Construction of the cascade began in 2019 under a three-year, $115 million, cost-shared contract with the DOE. While the DOE modified the contract several times to increase the total contract funding to $158.9 million, it later extended the period of performance to November 2022. Owing to COVID-related supply chain delays that hampered the delivery of HALEU storage cylinders, the DOE ultimately elected to move the operational portion of the demonstration to a new, competitively awarded contract, which Centrus was awarded in November.
Next Steps with a Bigger Milestone Expected at the End of 2023
Now that construction and initial testing of the cascade and its supporting systems are complete, Centrus plans to finish construction of the remaining support systems, including a fissile materials storage area, so that the HALEU produced for the Department can be stored onsite.
Centrus is also awaiting “complete final operational readiness reviews” with the NRC, which are required by a license the regulatory body awarded Centrus for the enrichment facility in June 2021. Centrus already holds an existing NRC license to produce fuel enriched up to 10% at the Piketon facility, where Centrus (then known as U.S. Enrichment Corp. before a post-bankruptcy rebrand) successfully demonstrated its advanced U.S. gas centrifuge uranium enrichment technology in 2013 as part of a three-year DOE project that ended in 2016.
Beyond its operations contract with the DOE, Centrus says it is “investigating the possibility to scale up the Piketon facility with additional centrifuge cascades for expanded HALEU production.” That, however, will require “sufficient funding” and securing offtake contracts, the company acknowledges.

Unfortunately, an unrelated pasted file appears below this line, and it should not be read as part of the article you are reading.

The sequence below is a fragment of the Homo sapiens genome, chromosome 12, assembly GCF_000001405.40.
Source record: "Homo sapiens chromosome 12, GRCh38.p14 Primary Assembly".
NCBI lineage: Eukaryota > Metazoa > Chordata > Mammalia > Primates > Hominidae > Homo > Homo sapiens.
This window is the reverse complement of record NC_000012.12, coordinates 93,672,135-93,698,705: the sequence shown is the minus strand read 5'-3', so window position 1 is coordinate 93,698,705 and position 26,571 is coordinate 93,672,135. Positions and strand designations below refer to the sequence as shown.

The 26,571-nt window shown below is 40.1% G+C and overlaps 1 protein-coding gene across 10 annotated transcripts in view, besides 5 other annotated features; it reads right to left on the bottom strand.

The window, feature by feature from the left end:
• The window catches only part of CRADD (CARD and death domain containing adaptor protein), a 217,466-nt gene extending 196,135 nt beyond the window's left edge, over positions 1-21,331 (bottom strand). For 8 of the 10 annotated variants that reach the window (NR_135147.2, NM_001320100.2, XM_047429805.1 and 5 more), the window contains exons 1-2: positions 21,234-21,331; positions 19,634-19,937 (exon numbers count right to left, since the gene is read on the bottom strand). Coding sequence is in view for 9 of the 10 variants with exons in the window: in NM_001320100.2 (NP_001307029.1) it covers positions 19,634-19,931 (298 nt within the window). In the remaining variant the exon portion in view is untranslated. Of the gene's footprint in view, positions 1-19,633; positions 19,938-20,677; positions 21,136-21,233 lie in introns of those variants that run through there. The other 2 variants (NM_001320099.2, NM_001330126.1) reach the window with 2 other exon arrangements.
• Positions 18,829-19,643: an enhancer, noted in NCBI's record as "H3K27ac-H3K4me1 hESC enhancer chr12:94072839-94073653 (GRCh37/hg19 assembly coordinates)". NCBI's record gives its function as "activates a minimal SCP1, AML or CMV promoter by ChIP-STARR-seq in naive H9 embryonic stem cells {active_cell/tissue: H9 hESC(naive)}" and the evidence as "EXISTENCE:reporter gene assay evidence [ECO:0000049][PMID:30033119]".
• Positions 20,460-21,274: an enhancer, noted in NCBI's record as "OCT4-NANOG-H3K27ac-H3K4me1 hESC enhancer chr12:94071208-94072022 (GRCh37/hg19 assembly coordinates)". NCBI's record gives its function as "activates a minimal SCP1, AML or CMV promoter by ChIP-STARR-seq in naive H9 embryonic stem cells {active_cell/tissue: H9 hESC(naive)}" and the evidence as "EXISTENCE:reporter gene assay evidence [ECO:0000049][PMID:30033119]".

The opportunity is lucrative, Centrus suggested. “A full-scale HALEU cascade, consisting of 120 individual centrifuge machines, with a combined capacity of approximately 6,000 kilograms of HALEU per year (6 MTU/year), could be brought online within about 42 months of securing the funding to do so,” the company noted on Thursday. “Centrus has the capability to add an additional cascade every six months after that. Such an expansion would mobilize hundreds of union workers in Ohio to build and operate the plant and support thousands of direct and indirect jobs across a manufacturing supply chain that is 100 percent domestic and will be capable of meeting U.S. national security requirements.”
For now, however, Centrus is celebrating the milestone of completing the construction of its cascade. “This is a major milestone for Centrus, for the advanced nuclear sector, and for the vital effort to restore America’s domestic uranium enrichment capability,” noted Centrus Energy President and CEO Daniel B. Poneman. “We are strongly committed to pioneering production of HALEU to support the deployment of U.S. advanced reactor designs around the world. Our goal is to scale up this facility to meet the full range of commercial, government, and national security requirements for uranium enrichment, including Low-Enriched Uranium for existing reactors and HALEU for advanced reactors.”
—Sonal Patel is a POWER senior associate editor (@sonalcpatel, @POWERmagazine).